Foster parenting is a noble profession. There is something special about a person who is willing to take in a child to provide the love and care that s/he needs during their times of transition. There are times, though, when you can’t help but question if certain people are doing it for the right reasons; if they are qualified to foster parent at all.
That’s what came to mind when I recently read a story about Aurora Espinal-Cruz, a seven-month-old baby girl who died in 2002 while living under the foster care of Deanza Jones, a woman living in Tulsa, OK. Her death was not due to natural causes. According to the article:
“Barkett’s appeal to the 10th Circuit alleges that ‘while under the custody and care of foster parent Deanza Jones, Aurora suffered and died an agonizing death while left neglected and unattended for many days.’
‘Aurora was found to have been suffering from untreated viral respiratory illness for days. She died by suffocation on her own emesis [vomit] and coughed up blood while left abandoned by Jones in a filthy crib infested by cockroaches. Aurora’s skin in and around her diaper area had been eaten away by cockroaches,’ the appeal states.
In filings that were part of a state lawsuit against her, Jones denied allegations that she neglected the child.”
In 2003, Jones was then charged with abuse for beating an 8-year-old foster child in her home with an extension cord. She pled guilty and received a two-year deferred sentence. DHS then dropped Jones and her husband from the foster program. (It’s disturbing that it took DHS that long to do anything!)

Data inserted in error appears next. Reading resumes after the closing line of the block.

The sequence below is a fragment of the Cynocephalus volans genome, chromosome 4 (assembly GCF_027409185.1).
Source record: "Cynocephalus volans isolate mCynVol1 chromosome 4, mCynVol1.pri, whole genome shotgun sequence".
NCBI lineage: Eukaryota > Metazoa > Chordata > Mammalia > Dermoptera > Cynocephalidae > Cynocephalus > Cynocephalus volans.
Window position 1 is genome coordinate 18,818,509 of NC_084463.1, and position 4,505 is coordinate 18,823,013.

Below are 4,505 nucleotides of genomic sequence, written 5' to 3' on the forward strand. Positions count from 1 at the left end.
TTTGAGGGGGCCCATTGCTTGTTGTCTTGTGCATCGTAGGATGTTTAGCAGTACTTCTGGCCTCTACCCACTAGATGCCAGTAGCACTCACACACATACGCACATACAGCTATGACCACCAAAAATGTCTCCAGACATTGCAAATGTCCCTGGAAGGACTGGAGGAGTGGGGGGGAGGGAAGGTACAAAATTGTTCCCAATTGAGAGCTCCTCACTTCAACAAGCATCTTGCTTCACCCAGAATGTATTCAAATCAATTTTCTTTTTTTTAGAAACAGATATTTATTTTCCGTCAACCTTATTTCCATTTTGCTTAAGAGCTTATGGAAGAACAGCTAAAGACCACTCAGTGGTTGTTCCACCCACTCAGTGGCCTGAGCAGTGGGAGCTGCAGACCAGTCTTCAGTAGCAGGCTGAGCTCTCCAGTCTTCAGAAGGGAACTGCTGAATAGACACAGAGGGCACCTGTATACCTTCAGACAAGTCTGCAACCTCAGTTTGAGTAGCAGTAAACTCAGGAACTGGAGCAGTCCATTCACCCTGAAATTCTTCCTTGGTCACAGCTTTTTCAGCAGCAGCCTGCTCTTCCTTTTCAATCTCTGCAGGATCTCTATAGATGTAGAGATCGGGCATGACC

Oh, but the story goes much deeper. Legally, DHS is required to take out liability insurance for to cover the foster parents within their program. The insurance part of the story is pretty extensive, but as it relates to Jones, the end result is this:
“Records show that Colony [Insurance Company] agreed to pay the estate $4 million to settle Jones’ claims in the federal suit, with about $1 million going to Jones and the rest to the estate, per her agreement. However, the estate continued to try to collect the rest of the judgment in state court.
On Feb. 16, 2010, Frizzell entered a judgment in favor of Colony and against the estate. Frizzell also denied Barkett’s request to bring the issue before the Oklahoma Supreme Court.”
That’s right. Jones was actually awarded $1 million from the very estate of the child who died while placed in her care!
This story is very important because sometimes we are so conditioned to abide by “systems” that we don’t think to look into the “fine print”. There are many children, right in our hometowns, that are placed into foster care and, unfortunately, many of them are not being properly nurtured. If you know of a child who has foster parents, make the time to get to know their guardians and if you sense any warning signs, be sure to alert the authorities as soon as possible.
No child should have to experience the neglect that Aurora did.
And definitely no foster parent should end up getting paid for it!
Until next time…